Ron Schepper, Textura

Appearances truly are deceiving: the photos on the outer panels of Wherever You’re Starting From show an unassuming, t-shirt clad youth who could be mistaken for someone gearing up for an Xbox marathon or IT coding session. Don’t be fooled: as Rob Clearfield’s fourth album clearly shows, the Chicago native is a pianist and composer with a serious set of chops. Issued on bassist Matt Ullery’s Woolgathering Records, Clearfield’s second solo piano outing is a remarkably expressive collection that speaks powerfully on behalf of his virtuosic technical ability but also his imaginative take on the solo jazz piano tradition.

One of the things that distinguishes his playing is its elegant impressionistic character and wedding of jazz and classical forms, and to that end it doesn’t surprise that since his 2009 debut album A Thousand Words, Clearfield’s allocated much time to the study of the classical music canon and specifically Brahms, Chopin, Rachmoninoff, Ravel, and Debussy. Though the album includes a rather straightforward treatment of Brahms’ “Intermezzo No. 2 In Bb Minor, Op. 117,” it’s Debussy whose influence is most clearly felt in Clearfield’s highly textural playing. At the jazz end of the spectrum, he pays homage to another hero, John Coltrane, in an audacious re-imagining of “Giant Steps.”

That classical-tinged, Debussy-esque quality is evident from the start when “Prologue” accentuates as much its lead melody line as rippling waves that sparkle as radiantly as sunlight reflecting off a water surface. There’s a spontaneity to the playing here and in the eleven pieces that follow that makes the music feel freshly-born, and, as “Starchild,” “Minor,” and “Major” so mesmerizingly illustrate, Clearfield’s playing dazzles in being technically advanced without any compromise to musicality.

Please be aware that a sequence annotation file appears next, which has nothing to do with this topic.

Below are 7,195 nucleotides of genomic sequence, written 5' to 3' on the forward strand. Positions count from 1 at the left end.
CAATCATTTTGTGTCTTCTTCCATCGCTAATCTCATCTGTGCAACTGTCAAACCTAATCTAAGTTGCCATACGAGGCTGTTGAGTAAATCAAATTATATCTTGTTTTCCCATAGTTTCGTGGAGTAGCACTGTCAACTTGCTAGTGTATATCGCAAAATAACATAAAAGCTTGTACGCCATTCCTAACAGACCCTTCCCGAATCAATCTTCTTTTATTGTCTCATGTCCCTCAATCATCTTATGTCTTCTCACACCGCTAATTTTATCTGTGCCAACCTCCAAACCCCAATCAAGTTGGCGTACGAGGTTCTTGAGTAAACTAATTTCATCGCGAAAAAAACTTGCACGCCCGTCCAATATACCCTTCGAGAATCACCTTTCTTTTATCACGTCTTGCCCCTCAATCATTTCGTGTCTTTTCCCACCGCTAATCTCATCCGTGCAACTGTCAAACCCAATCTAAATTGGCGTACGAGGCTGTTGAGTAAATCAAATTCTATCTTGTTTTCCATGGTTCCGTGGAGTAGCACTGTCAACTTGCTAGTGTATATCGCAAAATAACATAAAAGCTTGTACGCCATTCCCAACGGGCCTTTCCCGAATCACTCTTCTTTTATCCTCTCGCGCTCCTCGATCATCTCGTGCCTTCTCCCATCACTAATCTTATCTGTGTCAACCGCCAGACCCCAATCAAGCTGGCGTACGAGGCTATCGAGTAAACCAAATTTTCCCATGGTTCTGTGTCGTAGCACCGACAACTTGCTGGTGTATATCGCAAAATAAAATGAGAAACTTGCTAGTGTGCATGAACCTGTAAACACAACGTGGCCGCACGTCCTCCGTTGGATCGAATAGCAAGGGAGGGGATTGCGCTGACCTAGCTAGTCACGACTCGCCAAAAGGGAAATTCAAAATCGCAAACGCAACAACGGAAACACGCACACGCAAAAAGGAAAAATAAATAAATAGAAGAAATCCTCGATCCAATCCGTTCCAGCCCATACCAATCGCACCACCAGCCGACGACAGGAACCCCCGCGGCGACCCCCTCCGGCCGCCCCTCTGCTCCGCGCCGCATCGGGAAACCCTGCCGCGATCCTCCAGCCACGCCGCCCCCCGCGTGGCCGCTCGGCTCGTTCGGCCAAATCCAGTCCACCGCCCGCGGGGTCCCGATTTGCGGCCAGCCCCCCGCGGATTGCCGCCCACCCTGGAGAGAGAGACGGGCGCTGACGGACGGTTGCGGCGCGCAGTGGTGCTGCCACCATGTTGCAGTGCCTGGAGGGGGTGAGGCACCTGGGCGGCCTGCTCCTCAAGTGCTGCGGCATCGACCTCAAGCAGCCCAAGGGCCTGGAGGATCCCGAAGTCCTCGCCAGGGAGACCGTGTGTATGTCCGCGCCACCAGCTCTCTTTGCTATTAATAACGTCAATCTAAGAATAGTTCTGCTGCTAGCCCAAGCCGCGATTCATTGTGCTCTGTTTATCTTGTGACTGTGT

Improvisation is eschewed for the “Intermezzo No. 2 In Bb Minor, Op. 117” rendering, the pianist aware that Brahms’ material presented straight is entrancing without anything supplementary grafted onto it. Some remarkable sleight-of-hand enters into the treatment of “Giant Steps” in the way the familiar melody only blossoms after a luscious, expansive rumination. Clearfield’s absorption of the American jazz and blues traditions emerges during the carefully calibrated swing of “What Was Your Name Again?” and “Blues In C” whereas his romantic side is revealed, if fleetingly, in sensitive renderings of the wistful title cut and the tender ballad “Alice.”

Musing upon an idea of his that involved sitting down at the piano and playing a complete song on the spot, Clearfield described a particular goal he set for himself long ago as follows: “My stream-of-consciousness song would have the nuanced development of a meticulously revised composition and the emotional rigor of a deeply personal song, while still overflowing with the immediacy and expressiveness of improvisation. It’s still my dream to do that. I’m working on it.” Though Clearfield apparently feels as if he’s not yet reached that goal, much of Wherever You’re Starting From indicates otherwise.

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